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Health Care


Health Care

Health care in America today works very well for some Americans, moderately well for most Americans, and not well or not at all for too many Americans. My goal is to preserve the best of American health care while closing the unacceptable gaps in availability, affordability, access and quality. It is critical to get this right for current and future generations, and I believe we need a renewed national debate, including within Congress, on how best to do so. This is why it is critical for Congress to focus on the Affordable Care Act, prescription drug prices and medical research.

Protecting and Improving the Affordable Care Act

In the big picture, I am committed to achieving access to affordable, quality health care for all Americans. Despite the advances that have been made under the Affordable Care Act (ACA) and, in Hawai‘i, under the Prepaid Health Care Act, there are still tens of millions of Americans who are uncovered and tens of millions more who are insufficiently or unaffordably covered. And there remain unacceptably high costs throughout much of current health care, especially prescription drugs, as well as attempts to reverse the ACA’s prohibition on discriminating against those with pre-existing conditions.

This is why I have consistently voted for the legislation that will increase affordability and reduce premium costs for consumers, prevent “junk plans” or short-term plans that are not required to comply by the ACA’s consumer protections for pre-existing conditions or include essential health benefits. In addition, I have supported funding for community-based organizations (navigators) that provide a critical source of unbiased information on coverage options for consumers who have questions.

Prescription Drug Prices

I believe that prescription drug prices in the United States are too high and that we must act to control them so people don’t have to choose between health care and food, housing and other necessary expenses.

This is why I cosponsored and voted for the H.R. 3, the Elijah E. Cummings Lower Drug Costs Now Act, which would allow the Secretary of Health and Human Services to negotiate prices on up to 250 of the costliest drugs to Medicare that lack competition from at least one generic or biosimilar on the market. In addition, this legislation would create a maximum price for any negotiated drug to ensure that Americans are not paying more than what pharmaceutical companies charge for the same drug in other countries. Lastly, this legislation would also allow our kupuna to access dental, vision and hearing coverage through Medicare with the cost savings associated with negotiating drug prices. Negotiating drug prices isn’t just good for lowering the cost of drugs for patients, but it can lead to savings that means we can invest in other healthcare needs.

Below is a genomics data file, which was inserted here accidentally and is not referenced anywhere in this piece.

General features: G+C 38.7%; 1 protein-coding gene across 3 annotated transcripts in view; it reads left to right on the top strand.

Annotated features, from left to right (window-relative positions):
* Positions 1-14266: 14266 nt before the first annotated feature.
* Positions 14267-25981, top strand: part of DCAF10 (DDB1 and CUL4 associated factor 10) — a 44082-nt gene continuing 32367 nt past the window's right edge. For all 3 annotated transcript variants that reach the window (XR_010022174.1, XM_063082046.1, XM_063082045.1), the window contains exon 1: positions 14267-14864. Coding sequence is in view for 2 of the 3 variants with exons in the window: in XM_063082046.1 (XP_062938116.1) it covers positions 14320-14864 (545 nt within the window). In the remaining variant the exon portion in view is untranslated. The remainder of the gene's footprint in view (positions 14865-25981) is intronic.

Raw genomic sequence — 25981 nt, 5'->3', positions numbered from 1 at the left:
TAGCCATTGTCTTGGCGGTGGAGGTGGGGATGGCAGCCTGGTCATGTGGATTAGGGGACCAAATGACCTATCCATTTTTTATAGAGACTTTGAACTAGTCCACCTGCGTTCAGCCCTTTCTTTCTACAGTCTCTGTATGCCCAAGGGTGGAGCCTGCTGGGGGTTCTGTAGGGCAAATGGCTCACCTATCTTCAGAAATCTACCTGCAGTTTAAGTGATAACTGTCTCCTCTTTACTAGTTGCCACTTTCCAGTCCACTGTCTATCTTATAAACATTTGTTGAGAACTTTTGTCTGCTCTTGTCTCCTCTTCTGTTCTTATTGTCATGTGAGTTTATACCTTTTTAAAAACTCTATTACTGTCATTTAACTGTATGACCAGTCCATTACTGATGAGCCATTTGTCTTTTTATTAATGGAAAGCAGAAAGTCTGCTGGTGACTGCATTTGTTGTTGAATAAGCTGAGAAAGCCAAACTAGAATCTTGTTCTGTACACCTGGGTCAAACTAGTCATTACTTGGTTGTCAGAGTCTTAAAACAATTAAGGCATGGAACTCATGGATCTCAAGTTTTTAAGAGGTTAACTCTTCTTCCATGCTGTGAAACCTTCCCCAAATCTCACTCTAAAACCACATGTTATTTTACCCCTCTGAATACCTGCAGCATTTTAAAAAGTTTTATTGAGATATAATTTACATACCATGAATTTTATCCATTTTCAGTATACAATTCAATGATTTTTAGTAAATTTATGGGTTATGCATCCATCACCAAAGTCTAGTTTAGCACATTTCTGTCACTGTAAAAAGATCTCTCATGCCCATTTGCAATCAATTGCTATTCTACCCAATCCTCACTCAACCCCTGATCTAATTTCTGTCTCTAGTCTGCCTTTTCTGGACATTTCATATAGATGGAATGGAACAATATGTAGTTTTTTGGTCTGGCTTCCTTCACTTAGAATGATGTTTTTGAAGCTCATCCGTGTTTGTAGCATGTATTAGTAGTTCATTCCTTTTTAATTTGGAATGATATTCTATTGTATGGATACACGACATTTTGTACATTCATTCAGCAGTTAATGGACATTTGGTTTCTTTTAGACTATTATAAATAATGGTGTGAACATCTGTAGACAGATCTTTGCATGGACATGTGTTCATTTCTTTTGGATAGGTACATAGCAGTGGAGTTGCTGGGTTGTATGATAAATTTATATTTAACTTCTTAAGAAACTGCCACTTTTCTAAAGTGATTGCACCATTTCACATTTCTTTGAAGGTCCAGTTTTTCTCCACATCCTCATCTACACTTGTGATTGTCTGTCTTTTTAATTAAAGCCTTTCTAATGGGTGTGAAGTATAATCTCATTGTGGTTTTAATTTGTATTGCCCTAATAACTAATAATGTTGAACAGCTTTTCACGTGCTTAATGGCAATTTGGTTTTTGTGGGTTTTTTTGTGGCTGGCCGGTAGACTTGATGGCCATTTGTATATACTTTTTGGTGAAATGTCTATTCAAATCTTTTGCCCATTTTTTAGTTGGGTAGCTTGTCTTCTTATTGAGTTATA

Medical Research

I believe full funding for the National Institutes of Health (NIH) and other related agencies is necessary to invest in critical healthcare research and for our country to stay at the forefront of medical innovation. Such advancements will help improve our understanding of disease and accelerate the development of new treatments and cures. Today, we are seeing in real time the impact of this important research through the development of vaccines and diagnostic breakthroughs to combat SARS-CoV-2, more commonly referred to as COVID-19. If medical innovation advances at the current pace, we could discover more effective treatments and cures to cancer and other diseases in our lifetimes.

As a member of the House Committee on Appropriations, I worked to secure nearly $43 billion for the NIH and $6.5 billion for the National Cancer Institute in Fiscal Year 2021. I will continue to champion the NIH so that we can support scientific discoveries to improve health and save lives.

As a result of the pandemic, tens of thousands of researchers—including graduate students, postdocs and technical support staff—currently find themselves at risk of losing their jobs and their work as universities and independent research institutions look to cut costs. That is why I am also a cosponsor of the Research Investment to Spark the Economy Act, which would provide $25 billion in emergency relief for federal science agencies to award to help research universities, independent institutions and national laboratories maintain their progress on critical research projects.